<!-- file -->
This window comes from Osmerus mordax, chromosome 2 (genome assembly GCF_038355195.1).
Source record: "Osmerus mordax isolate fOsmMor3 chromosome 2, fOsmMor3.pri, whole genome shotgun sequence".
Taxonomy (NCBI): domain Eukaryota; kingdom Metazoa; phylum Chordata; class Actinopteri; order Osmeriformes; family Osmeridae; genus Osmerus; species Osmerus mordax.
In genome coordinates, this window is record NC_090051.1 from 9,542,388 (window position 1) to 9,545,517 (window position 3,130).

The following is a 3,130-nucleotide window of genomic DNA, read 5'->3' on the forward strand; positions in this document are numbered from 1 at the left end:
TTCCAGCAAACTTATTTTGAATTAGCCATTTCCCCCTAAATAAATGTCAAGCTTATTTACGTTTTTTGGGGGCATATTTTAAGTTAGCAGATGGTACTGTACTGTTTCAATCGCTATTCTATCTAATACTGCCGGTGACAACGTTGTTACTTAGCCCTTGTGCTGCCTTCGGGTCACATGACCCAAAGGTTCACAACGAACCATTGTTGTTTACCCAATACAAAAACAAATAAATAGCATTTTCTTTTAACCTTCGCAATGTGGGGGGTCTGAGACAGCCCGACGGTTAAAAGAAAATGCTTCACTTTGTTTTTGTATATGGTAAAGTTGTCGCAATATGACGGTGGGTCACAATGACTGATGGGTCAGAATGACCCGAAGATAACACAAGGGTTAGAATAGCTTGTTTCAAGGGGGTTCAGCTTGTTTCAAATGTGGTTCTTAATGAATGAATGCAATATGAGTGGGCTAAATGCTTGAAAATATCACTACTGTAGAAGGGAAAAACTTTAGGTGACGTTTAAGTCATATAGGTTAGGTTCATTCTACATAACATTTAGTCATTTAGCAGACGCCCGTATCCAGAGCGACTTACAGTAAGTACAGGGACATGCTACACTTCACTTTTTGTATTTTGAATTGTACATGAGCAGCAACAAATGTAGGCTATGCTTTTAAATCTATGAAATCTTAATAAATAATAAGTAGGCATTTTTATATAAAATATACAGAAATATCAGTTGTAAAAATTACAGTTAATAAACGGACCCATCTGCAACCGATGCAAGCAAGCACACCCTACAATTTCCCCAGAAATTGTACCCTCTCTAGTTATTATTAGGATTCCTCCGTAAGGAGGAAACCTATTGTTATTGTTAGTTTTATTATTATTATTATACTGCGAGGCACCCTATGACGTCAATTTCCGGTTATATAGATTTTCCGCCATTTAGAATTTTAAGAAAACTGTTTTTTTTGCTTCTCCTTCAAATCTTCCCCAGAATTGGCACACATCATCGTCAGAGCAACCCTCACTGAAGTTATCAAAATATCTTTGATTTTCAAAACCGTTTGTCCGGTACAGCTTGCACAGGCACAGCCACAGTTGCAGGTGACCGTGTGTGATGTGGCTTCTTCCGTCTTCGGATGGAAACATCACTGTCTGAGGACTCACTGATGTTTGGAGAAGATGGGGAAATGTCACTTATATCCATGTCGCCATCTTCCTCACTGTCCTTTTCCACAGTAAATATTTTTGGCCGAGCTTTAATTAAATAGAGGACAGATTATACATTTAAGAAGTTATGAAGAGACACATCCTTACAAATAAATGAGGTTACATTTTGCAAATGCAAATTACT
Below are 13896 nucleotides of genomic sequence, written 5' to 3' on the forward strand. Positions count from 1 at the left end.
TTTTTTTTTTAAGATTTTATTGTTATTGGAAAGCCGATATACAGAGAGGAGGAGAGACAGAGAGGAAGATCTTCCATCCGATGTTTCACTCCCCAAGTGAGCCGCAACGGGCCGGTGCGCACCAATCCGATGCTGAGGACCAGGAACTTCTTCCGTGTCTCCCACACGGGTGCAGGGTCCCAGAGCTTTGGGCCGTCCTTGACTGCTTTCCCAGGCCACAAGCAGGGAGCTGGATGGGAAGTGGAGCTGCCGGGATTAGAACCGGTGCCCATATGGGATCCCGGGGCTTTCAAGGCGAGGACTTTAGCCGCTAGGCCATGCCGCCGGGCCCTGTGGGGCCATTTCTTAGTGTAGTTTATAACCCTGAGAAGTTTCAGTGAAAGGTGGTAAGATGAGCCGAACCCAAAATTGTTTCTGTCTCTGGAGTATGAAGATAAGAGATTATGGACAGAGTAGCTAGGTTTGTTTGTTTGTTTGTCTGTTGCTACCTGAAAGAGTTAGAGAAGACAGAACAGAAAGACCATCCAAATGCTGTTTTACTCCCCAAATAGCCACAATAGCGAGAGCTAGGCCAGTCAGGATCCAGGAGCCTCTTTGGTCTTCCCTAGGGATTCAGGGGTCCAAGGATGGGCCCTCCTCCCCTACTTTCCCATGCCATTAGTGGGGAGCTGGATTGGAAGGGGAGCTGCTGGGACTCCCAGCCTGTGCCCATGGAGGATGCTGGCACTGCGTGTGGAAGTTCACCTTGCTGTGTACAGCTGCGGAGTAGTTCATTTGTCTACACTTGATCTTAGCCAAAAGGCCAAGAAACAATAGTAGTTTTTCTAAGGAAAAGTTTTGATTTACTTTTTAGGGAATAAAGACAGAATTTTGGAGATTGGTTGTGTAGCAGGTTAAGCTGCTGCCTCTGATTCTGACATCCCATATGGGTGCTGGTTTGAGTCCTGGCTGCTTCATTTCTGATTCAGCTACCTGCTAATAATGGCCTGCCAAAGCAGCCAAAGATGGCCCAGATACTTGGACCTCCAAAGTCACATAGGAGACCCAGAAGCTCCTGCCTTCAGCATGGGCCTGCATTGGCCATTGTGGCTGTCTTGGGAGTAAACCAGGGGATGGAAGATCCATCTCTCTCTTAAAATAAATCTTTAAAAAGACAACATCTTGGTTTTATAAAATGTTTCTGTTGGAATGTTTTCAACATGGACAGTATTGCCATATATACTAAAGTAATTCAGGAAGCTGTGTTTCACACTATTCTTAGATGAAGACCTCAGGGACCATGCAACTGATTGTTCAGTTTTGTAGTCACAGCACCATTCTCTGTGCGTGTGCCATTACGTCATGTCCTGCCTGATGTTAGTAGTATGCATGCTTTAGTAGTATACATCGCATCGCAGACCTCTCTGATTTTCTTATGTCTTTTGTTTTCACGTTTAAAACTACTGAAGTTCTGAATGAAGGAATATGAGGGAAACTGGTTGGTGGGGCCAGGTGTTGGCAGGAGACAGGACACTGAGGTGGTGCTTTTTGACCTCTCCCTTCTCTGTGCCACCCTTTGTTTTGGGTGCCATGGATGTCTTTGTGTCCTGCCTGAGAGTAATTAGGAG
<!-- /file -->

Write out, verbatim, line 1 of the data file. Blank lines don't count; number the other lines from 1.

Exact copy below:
This window comes from Osmerus mordax, chromosome 2 (genome assembly GCF_038355195.1).